Nestle Pulls Beef Pasta Meals Following Horsemeat Discovery - Photo: Flickr via Creative Commons
Nestle, the world's largest food firm, is the latest retailer to be hit by the ongoing horsemeat scandal after traces of horse DNA were found in its beef pasta meals in Italy and Spain.
The Swiss food giant has withdrawn Buitoni Beef Ravioli and Beef Tortellini following the discovery of more than one percent of Horse DNA present in each product.
"The levels found are above the one percent threshold the UK's Food Safety Agency uses to indicate likely adulteration or gross negligence. We have informed the authorities accordingly. There is no food safety issue," Nestle said in a statement.
The firm had said last week that Nestle's products were not affected. The recent discovery of contamination in products belonging to the world's largest food company is likely to have wider ramifications than was previously thought.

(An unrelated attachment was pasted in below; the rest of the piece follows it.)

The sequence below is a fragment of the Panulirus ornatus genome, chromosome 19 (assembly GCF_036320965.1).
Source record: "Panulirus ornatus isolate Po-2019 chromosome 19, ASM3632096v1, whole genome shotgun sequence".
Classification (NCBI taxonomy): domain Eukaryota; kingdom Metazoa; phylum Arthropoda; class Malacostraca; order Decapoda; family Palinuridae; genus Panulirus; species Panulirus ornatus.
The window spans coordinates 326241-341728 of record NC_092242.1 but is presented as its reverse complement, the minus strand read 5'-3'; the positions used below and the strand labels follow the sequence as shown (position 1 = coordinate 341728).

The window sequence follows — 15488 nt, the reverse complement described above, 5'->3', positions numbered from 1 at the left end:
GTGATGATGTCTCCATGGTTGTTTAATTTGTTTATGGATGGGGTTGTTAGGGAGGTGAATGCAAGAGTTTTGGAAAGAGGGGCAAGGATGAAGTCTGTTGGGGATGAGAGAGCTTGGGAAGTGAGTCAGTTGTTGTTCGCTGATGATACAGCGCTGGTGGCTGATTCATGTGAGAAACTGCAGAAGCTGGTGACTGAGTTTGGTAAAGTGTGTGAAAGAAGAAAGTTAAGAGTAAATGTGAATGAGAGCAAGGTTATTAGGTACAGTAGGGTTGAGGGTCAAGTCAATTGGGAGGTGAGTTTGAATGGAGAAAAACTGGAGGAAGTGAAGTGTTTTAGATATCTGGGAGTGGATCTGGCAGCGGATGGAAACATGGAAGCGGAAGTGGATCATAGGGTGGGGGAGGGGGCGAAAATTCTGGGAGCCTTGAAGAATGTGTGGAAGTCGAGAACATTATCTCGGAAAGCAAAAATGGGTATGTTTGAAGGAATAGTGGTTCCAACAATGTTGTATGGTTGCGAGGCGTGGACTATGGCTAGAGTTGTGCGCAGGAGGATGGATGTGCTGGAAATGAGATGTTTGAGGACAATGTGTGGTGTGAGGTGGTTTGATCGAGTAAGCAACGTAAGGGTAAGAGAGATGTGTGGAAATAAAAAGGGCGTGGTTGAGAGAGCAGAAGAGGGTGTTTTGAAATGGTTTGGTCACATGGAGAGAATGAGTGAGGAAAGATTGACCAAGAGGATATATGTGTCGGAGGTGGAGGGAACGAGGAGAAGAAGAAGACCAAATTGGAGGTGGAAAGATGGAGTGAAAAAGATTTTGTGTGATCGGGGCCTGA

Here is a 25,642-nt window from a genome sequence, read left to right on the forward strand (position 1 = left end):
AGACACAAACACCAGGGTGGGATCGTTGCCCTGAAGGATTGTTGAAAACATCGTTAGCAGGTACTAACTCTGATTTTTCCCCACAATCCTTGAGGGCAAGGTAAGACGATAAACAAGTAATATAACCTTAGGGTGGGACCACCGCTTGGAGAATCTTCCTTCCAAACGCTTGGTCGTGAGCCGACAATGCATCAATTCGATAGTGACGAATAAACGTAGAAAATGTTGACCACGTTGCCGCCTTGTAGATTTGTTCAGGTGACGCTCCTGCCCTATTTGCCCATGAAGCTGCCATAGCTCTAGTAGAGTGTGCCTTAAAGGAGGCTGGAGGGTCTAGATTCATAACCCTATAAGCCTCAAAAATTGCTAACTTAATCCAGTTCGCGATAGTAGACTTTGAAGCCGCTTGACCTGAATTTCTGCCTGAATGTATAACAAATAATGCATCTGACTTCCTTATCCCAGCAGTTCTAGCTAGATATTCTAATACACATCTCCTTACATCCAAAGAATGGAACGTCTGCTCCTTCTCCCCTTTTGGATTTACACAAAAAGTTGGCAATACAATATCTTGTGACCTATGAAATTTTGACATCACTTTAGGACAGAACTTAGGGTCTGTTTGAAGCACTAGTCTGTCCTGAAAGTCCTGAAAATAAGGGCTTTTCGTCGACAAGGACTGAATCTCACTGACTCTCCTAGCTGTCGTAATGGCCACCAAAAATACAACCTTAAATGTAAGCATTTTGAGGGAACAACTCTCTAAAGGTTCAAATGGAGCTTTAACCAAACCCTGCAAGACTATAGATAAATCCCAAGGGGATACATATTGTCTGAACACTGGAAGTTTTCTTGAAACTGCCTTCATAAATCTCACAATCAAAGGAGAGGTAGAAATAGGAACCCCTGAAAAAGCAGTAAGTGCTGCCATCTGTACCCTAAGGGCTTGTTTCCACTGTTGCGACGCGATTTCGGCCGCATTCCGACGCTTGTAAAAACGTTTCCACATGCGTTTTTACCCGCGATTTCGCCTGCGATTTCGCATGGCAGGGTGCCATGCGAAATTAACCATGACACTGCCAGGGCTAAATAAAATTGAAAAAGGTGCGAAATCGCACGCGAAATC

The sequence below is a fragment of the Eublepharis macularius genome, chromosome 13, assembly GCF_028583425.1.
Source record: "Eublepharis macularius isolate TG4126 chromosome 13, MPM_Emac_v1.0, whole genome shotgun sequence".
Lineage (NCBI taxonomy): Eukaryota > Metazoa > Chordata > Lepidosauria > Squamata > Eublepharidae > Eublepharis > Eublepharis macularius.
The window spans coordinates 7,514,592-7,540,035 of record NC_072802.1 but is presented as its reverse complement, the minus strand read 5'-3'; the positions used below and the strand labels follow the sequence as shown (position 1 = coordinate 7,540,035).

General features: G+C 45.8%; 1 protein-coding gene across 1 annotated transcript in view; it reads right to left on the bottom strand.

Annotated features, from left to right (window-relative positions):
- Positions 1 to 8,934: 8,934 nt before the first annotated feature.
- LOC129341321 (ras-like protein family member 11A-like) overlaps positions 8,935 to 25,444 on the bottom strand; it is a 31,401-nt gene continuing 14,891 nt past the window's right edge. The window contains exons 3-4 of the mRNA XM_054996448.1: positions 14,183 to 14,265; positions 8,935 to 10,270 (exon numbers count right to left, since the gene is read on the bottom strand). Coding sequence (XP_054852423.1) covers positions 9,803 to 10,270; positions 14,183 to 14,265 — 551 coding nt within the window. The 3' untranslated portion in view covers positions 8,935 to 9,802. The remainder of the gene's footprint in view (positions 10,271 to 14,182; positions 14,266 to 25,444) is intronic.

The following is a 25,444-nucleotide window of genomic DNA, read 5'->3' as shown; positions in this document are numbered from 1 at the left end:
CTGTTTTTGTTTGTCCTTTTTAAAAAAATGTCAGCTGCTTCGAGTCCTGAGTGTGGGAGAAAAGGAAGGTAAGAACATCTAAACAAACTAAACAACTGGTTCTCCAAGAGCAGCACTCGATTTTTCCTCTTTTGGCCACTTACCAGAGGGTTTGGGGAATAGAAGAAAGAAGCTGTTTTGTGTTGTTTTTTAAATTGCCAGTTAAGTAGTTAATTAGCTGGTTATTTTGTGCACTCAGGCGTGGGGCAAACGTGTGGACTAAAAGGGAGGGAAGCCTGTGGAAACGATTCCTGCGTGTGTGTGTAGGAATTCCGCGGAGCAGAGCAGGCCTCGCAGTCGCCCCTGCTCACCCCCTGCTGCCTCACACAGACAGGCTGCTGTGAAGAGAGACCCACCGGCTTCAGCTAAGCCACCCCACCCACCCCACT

Nestle's spokesperson added that Lasagnes à la Bolognaise Gourmandes, a frozen product for catering businesses, has also been withdrawn in France.
The products have been supplied by the German firm H J Schypke, a sub-contractor of the Belgium-based company JBS Toledo, said Nestle. All the products supplied by the German supplier have been suspended due to the present situation.
"We want to apologise to consumers and reassure them that the actions being taken to deal with this issue will result in higher standards and enhanced traceability," said Nestle.
The firm has also pledged that they would be "enhancing existing comprehensive quality assurance programme by adding new tests on beef for horse DNA prior to production in Europe".
Although the government officials stressed there is no or little health risk in horsemeat, consumers have been shocked over recent revelations of the irregularities in the food industry.
The scandal surfaced last month after the authorities first found horsemeat in Irish beefburgers. The crisis snowballed when French company Comigel alerted Findus over the presence of horsemeat.
The mislabelled horsemeat has so far affected a dozen European countries.
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